BROOKE GLADSTONE: We just heard about a brand new technology that may or may not enhance your movie-watching pleasure. Now a salute to an older innovation. It was just 50 years ago that the square screen gave way to the wide screen and changed the way we look at film. Sara Fishko has this tribute to Cinerama. [GRAND, STIRRING MOVIE MUSIC UP & UNDER]
SARA FISHKO: When was the last time you got dressed up to go to a movie? 50 years ago, on September 30th, 1952 to be exact, everybody in the movie audience at the Broadway theater on 53rd Street was dressed up. It was the premiere of Cinerama, which would literally change the shape of things to come. [ELECTRONIC NEWS "BEEPING"]
MAN: Hello, everybody--
SARA FISHKO: A large velvet curtain covering the screen opened part way to reveal world traveler, correspondent Lowell Thomas.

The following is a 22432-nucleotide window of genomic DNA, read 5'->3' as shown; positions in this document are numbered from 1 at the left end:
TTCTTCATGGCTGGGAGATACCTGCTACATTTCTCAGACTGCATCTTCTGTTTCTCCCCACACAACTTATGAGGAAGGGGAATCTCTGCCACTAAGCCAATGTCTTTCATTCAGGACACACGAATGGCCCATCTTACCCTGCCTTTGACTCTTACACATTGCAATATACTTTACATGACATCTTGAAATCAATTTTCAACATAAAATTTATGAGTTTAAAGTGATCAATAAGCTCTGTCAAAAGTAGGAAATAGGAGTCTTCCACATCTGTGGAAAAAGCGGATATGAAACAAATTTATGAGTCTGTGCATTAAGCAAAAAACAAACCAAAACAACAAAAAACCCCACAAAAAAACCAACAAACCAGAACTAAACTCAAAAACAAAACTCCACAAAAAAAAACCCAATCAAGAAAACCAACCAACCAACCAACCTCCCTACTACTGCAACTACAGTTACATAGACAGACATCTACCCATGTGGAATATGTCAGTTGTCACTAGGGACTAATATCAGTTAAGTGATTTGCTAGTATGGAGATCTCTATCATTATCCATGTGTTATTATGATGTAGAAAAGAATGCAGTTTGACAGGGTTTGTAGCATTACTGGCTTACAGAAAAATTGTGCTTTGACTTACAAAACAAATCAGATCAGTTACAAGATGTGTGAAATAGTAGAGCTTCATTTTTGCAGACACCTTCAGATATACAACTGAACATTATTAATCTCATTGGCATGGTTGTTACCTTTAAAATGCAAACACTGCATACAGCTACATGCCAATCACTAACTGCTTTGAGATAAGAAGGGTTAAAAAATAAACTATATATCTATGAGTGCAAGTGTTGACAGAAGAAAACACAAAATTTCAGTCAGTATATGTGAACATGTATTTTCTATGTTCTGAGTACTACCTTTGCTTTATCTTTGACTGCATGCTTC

LOWELL THOMAS: --you are about to see the first--
DAVID STROHMAIER: A movie started -- a regular movie -- you know like a square image on a screen--
SARA FISHKO: Filmmaker David Strohmaier saw Cinerama as a young child.
DAVID STROHMAIER: -- the favorite memory is Lowell Thomas saying "Ladies and gentlemen, this is Cinerama."
LOWELL THOMAS: Ladies and gentlemen--: this is Cinerama!
SARA FISHKO: And the curtain opened to the widest screen ever seen.
DAVID STROHMAIER: And then you heard this huge loud noise which is a clang of a roller coaster starting with the -- all the rumbling-- [ROLLER COASTER WITH PEOPLE SCREAMING] and then the curtains opening, all at the same time, it's like one of those goosebump moments. [ROLLER COASTER WITH PEOPLE SCREAMING]
SARA FISHKO: Cinerama -- the pioneering wide-screen process -- used 3 images projected at once to create a wide curved picture that mirrored what the eye could see, peripheral vision and all. It came along at a particular moment. [BOUNCY 50s MUSIC UP & UNDER] It was the early 1950s.